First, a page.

FABEC adds value through common ab initio training

The four controller training academies of DFS (Germany), ENAC (France), LVNL (Netherlands) and skyguide (Switzerland) have upgraded the FABEC ATCO Basic Training V3.0 curriculum by coordinating uniform training materials, reference documents and examination processes.

After securing the approval of the training course by the various national authorities, the skyguide training centre opened the first V3.0 course using this new material this autumn.

With the approval of the training course, the objectives defined by the FABEC Training Task Force of pooling teaching support and investments, integrating  innovative teaching methods, coordinating and centralising approval procedures, as well as creating a community of training experts to share best practice and learn from each other have thus been achieved.

In the earlier version of the common course, learning objectives were related and certified to specific lessons and teaching material. In the new version the learning objectives are related and certified to common subject manuals and therefore the course instructors now have more freedom to choose the optimum way of delivering the content, while still sharing best practice.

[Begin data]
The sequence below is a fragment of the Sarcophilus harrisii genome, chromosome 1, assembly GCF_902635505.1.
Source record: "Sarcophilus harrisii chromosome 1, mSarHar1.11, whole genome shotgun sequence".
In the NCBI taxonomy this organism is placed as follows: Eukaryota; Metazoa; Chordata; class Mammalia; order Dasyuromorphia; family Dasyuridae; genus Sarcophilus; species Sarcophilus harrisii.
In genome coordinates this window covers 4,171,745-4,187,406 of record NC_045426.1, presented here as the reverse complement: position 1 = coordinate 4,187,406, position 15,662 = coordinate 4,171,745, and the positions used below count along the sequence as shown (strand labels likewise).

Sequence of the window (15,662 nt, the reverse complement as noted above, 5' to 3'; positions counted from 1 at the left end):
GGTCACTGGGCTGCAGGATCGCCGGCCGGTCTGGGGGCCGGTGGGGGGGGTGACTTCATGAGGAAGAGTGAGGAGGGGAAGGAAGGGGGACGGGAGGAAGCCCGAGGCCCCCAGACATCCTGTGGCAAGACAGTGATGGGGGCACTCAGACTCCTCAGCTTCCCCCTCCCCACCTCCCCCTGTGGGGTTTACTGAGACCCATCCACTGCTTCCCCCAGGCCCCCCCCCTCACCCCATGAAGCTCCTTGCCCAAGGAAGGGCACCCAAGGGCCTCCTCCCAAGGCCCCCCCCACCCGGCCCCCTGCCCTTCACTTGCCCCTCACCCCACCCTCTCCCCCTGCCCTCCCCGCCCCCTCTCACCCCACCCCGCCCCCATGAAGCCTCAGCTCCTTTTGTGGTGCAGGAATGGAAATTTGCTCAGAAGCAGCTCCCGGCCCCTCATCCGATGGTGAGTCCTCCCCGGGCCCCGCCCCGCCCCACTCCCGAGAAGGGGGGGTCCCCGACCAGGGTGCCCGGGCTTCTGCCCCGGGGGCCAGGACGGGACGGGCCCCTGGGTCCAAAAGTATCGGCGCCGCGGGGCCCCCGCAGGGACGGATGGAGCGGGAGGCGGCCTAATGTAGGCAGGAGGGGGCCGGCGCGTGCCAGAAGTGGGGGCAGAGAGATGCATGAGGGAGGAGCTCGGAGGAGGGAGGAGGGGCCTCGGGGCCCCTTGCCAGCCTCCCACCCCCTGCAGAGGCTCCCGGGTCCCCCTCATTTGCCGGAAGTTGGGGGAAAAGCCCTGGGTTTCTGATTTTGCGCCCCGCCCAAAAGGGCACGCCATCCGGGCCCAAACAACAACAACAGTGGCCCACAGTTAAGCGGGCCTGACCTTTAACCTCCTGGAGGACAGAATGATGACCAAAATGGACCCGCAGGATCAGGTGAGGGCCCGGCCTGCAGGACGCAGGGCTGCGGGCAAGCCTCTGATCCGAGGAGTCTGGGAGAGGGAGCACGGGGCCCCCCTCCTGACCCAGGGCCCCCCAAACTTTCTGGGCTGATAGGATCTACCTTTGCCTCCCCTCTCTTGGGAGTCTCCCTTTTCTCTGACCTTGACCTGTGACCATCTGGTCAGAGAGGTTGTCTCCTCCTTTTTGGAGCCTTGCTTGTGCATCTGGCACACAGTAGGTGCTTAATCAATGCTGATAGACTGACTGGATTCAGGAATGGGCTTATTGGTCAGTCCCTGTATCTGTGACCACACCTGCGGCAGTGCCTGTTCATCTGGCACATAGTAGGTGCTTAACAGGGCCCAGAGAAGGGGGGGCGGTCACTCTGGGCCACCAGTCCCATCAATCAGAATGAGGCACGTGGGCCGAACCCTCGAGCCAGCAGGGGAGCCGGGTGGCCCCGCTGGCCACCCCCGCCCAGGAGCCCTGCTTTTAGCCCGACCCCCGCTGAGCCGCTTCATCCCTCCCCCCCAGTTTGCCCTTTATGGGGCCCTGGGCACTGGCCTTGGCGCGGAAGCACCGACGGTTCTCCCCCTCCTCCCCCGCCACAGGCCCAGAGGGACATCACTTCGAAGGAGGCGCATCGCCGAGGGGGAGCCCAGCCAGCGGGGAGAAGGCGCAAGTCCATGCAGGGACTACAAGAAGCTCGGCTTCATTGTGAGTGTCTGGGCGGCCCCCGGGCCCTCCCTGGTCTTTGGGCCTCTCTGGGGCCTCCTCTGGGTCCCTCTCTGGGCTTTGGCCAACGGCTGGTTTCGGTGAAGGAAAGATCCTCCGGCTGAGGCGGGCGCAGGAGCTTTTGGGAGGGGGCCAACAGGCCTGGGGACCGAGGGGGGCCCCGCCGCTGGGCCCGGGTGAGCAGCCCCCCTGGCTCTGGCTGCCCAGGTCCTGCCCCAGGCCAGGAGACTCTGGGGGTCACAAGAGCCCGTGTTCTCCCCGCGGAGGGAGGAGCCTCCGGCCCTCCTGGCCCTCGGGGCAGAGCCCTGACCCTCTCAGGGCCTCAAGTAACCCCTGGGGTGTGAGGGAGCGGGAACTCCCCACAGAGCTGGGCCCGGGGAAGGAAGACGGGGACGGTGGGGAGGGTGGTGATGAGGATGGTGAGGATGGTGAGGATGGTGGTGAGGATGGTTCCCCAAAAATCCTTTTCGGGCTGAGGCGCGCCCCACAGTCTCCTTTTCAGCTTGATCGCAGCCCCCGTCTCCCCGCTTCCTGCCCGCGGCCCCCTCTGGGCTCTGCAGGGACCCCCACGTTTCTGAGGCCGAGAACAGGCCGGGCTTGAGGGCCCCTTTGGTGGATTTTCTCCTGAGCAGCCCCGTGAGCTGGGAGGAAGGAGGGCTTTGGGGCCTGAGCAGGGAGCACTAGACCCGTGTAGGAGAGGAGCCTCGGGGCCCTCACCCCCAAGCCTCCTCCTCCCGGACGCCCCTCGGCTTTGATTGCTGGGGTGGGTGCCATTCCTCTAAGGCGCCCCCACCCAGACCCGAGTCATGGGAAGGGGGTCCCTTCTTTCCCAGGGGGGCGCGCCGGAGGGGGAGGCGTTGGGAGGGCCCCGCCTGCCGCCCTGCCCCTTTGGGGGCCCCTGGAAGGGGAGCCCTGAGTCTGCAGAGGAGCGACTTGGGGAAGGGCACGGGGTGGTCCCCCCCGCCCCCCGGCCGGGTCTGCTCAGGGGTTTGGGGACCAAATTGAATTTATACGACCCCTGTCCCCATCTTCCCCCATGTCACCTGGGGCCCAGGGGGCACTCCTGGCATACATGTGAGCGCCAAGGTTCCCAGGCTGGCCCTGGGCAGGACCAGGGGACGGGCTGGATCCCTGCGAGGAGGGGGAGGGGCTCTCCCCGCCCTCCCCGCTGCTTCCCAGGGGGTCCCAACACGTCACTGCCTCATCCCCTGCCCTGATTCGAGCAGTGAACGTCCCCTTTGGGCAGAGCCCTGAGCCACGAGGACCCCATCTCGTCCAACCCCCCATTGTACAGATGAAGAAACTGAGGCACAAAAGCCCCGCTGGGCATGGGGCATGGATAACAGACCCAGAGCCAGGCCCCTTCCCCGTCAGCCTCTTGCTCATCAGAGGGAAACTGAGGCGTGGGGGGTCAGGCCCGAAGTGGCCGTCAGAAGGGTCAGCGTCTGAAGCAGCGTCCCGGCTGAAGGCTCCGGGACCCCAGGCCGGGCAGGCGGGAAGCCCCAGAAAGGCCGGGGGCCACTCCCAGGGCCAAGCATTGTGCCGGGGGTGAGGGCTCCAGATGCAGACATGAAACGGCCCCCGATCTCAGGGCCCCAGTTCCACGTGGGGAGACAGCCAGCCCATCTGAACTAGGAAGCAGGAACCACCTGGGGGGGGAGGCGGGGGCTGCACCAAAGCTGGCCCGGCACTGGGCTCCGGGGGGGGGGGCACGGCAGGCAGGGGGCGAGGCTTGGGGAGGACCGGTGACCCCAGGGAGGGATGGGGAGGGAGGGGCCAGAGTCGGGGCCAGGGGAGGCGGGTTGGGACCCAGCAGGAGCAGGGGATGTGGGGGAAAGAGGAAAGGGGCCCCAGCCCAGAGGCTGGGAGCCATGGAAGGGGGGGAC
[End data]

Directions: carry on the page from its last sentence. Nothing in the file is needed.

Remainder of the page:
Greg Hindson, chairman of FABEC Maintenance Control Board said: “We have established a FABEC-wide common examination process, harmonised processes for delivering training methods and material for each course topic, a common training manual – all based on a common legal framework. This is a major milestone towards harmonised controller training and the delivery of capacity for the European core area.”

Christian Lareida, head of skyguide training centre, added: “By being the first users of the common FABEC training syllabus for our new ab initio training course, we are experiencing the added value of FABEC in training matters. This cooperation and exchange of best practice is useful for our trainees and instructors alike.”

The airspace of the six FABEC states of Belgium, France, Germany, Luxembourg, the Netherlands and Switzerland is one of the busiest and most complex in the world. The majority of major European airports, major civil airways and military training areas are located in this area. FABEC airspace covers 1.7 million sq km and handles about 5.8 million flights per year – 55 per cent of European air traffic.